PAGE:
Evgeniya Rodina

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Evgeniya Rodina
Евгения Родина
Evgeniya Rodina, 2015 Wimbledon Qualifying - Diliff.jpg
Country (sports)  Russia
Residence Moscow, Russia
Born (1989-02-04) 4 February 1989 (age 27)
Moscow, Soviet Union
now Russia
Height 1.70 m (5 ft 7 in)
Turned pro 2004
Plays Right-handed (two-handed backhand)
Prize money US$ 1,078,111
Singles
Career record 343–233
Career titles 0 WTA, 13 ITF
Highest ranking No. 74 (28 February 2011)
Current ranking No. 102 (20 June 2016)
Grand Slam Singles results
Australian Open 2R (2011)
French Open 1R (2008, 2011, 2015)
Wimbledon 3R (2008), 2R (2016)
US Open 2R (2015)
Doubles
Career record 137–108
Career titles 0 WTA, 6 ITF
Highest ranking No. 99 (24 October 2011)
Current ranking No. 139 (6 June 2016)
Grand Slam Doubles results
Wimbledon 2R (2011)
US Open 2R (2008)
Last updated on: 6 June 2016.

Evgeniya Sergeyevna Rodina (Russian: Евгения Сергеевна Родина, born 4 February 1989) is a Russian professional tennis player. She achieved her career-high ranking of No. 74 on 28 February 2011.

Rodina has made strong progress up through the world rankings to reach a career high of World No. 120 by the end of 2007, and has won four career ITF singles titles to date, of which one has been at $50,000 level and the other three all at $25,000.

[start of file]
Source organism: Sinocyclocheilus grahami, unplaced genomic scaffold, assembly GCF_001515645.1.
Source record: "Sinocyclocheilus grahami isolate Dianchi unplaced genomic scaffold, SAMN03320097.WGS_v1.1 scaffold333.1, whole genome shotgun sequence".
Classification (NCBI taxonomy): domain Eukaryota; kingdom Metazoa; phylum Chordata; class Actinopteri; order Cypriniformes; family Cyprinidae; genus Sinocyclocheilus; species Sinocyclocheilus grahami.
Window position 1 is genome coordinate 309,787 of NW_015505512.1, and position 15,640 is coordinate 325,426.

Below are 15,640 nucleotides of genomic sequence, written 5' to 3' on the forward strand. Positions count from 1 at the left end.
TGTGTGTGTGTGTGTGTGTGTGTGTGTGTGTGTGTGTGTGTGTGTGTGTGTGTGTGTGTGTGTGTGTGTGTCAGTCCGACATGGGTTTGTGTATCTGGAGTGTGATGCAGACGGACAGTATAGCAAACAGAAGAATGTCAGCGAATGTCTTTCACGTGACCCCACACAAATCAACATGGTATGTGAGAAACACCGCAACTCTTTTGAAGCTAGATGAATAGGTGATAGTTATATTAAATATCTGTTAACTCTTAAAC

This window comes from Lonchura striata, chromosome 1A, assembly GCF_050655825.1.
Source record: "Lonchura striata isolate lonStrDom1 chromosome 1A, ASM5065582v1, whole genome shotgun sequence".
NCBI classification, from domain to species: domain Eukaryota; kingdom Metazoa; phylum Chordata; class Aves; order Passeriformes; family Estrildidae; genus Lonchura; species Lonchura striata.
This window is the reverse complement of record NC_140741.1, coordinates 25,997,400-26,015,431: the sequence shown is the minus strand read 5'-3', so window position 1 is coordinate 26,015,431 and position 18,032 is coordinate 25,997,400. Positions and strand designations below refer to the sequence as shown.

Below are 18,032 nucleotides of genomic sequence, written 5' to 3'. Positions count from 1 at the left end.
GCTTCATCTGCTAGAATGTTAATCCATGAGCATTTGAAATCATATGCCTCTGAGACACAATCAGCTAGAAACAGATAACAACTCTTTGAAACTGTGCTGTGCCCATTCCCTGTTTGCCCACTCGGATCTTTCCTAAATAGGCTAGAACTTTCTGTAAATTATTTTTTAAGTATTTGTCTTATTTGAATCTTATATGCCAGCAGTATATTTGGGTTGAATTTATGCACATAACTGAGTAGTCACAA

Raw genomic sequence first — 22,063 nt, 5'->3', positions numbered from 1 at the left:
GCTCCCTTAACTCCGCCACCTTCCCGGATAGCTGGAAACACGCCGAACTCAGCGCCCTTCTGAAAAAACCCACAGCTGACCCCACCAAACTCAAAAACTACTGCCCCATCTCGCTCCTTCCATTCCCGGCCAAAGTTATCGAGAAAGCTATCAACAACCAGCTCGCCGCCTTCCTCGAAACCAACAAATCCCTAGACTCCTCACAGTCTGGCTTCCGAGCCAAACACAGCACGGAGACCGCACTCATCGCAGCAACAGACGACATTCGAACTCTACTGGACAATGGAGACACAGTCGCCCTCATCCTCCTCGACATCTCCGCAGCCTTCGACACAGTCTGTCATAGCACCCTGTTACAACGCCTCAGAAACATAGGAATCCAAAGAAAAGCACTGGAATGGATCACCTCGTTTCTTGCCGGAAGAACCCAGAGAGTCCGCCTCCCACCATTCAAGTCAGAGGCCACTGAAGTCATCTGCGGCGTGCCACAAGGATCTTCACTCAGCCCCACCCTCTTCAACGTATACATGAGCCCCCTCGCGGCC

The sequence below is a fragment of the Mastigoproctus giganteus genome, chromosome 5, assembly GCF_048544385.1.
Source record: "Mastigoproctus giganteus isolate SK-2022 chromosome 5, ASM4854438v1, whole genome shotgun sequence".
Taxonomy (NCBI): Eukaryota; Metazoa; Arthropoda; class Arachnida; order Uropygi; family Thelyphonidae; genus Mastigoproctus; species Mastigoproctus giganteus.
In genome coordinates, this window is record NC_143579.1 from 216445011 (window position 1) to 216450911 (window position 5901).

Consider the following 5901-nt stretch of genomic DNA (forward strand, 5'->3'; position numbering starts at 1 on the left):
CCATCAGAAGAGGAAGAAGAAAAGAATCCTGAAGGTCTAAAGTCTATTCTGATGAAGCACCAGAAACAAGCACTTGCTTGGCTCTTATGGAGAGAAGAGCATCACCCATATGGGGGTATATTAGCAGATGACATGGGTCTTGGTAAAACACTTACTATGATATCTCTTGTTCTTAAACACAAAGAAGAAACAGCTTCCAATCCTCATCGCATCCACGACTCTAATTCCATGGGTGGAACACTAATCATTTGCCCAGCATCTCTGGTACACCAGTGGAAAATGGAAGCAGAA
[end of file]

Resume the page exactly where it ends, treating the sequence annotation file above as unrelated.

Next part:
Career[edit]

2004–05[edit]

Rodina began her career on the ITF circuit with the assistance of a wildcard into the first round of the main draw of a $25,000 tournament at Moscow in late August 2004, when she was just fifteen and a half years old, and justified the award by taking a set from up-and-coming fellow Russian star Elena Vesnina, though she lost the match in three.

Further wildcards into two successive $10,000 events at Dubrovnik, Croatia that October gave her the opportunity to win her first and second main-draw ITF matches without ever having had to qualify for an ITF event, though she lost in the second round on both occasions.

These two results were sufficient to put her onto the tail end of the rankings board at World No. 1138 by the end of the year.

After taking a six-month break from competition, she was granted a further wildcard directly into the main draw of a $10,000 event at Cavtat, Croatia in late April, 2005, a couple of months after her sixteenth birthday, and this time won two rounds before losing in the quarter-finals.

At the end of that same week, she at last entered a $10,000 qualifying draw on the merit of her ranking alone, and proved her capability by qualifying and then winning four rounds of the main draw without dropping a set, only to lose in the final to a little-known player called Vanja Ćorović of Serbia and Montenegro.

Her next significant breakthrough followed in mid-August, as she came through qualifying into a $25,000 draw for the first time at Moscow, and defeated Oxana Lyubtsova in the main draw on the way to a quarter-final defeat by up-and-coming fellow Russian star Vasilisa Bardina.